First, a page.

Understanding Restraining Orders
Updated: Sep 11
One of the most important, time consuming, and confusing court hearings is a Restraining Order Hearing. Restraining Orders have devastating impacts on those who are involved. It can protect a party who is in need and it can affect a party that might be unjustly accused. Either way, having legal counsel guide you through the process will help ease the burden of an already heart wrenching situation.
Whatever the circumstances, navigating through the procedural and emotional pitfalls of a restraining order can be overwhelming.
First, it’s important to understand the different types of restraining orders. Typically, restraining orders can be broken up into two main categories, criminal and civil.
Civil restraining orders are broken down into two types as well. A Domestic Violence Restraining Order is heard by a judge in Family Court and requires the petitioning party to have, or have had, a close intimate or familial relationship with the party to be restrained. All other civil restraining orders are heard in Civil Court.
TEMPORARY RESTRAINING ORDERS
Domestic Violence Temporary Restraining Order (DVTRO) / Civil Harassment Temporary Restraining Order (CHTRO)
Both Family and civil courts offer immediate restraining orders to protect a party if they meet certain criteria proving they are in danger. In order to be heard in Family Court, the parties need have defined relationships:
• You are married or were formerly married to the other party.
• You have or formerly had an engagement or dating relationship with the other party.
• You and the other party have a child or children together.
• You are related to the other party by blood, marriage or adoption, e.g., (mother, father, in-laws, siblings, adult children).
• You and the other party are living together, or formerly lived together, as members of a "household."
All other restraining order requests are heard and filed in Civil Court as Civil Harassment Restraining Orders.
Temporary restraining orders are court ordered injunctions that protect one party against another until a judge or commissioner can hear the parties.
PERMANENT RESTRAINING ORDERS
Domestic Violence Restraining Order (DVRO) / Civil Harassment Restraining Order (CHRO)
Twenty-one (21) days after the temporary restraining order is issued, the parties must appear in front of the court and argue their case. Parties must have all evidence served and ready to present for this hearing takes place.
The ramification of the Restraining Order issued by the court can have wide reaching affects. For example, the restraining party is entered in CLETS (California Law Enforcement Telecommunication System). CLETS in a database for law enforcement to track individuals who are supposed to restrained. CLETS can also be used in background checks for jobs and clearances.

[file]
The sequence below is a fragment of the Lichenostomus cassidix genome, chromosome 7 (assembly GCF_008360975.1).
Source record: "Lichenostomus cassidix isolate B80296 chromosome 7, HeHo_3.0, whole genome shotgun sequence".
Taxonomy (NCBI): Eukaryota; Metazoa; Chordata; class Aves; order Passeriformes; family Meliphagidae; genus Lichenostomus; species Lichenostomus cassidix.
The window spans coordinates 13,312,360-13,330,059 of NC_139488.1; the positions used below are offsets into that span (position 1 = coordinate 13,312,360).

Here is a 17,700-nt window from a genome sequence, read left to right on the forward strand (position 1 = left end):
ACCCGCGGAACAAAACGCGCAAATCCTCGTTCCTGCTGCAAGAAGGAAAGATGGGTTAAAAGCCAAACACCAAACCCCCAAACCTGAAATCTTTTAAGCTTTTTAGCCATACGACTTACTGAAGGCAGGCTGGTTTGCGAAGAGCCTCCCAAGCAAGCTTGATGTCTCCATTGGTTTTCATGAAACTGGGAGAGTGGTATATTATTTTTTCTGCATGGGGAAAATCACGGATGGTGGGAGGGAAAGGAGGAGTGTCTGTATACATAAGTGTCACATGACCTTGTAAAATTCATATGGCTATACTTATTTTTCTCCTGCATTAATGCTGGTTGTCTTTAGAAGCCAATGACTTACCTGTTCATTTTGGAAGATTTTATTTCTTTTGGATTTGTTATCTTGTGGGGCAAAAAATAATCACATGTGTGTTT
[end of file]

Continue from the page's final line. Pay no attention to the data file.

In addition, the Restraining Order will provide protection to the person who needs it from the restrained party.
Providing all that is needed to the court to prove your case in a Restraining Order can be overwhelming. The Attorneys at Long & Vernon LLP have years of experience in court arguing Restraining Orders.
Other types of Restraining Orders include EPOs, CPOs and MPOs.
Emergency Protective Order (EPO)
An Emergency Protective Order may be issued on the request of California law enforcement officer anytime of the day or night in a domestic violence case if a law enforcement officer asserts reasonable grounds to believe that the person to be protected is "in immediate and present danger of domestic violence" based on the complainant's "allegation of a recent incident of abuse or threat of abuse by the person against whom the order is sought." (California Family Code Section 6250.)
Criminal Protective Order (CPO) (Form CR-161)
California Code, Penal Code - PEN § 136.2 Criminal protective orders accompany criminal charges and possible conviction. The criminal court can make orders regarding child custody that can be superseded by a subsequent family court order.
Military Protective Order (MPO)
A Military Protective Order (MPO) is a short-term order issued by a unit commander against an active duty servicemember under his or her command. The law permits commanders to issue MPOs under 10 US Code § 1567(a).https://www.law.cornell.edu/uscode/text/10/1567
Contact Long & Vernon LLP at 619-485-2900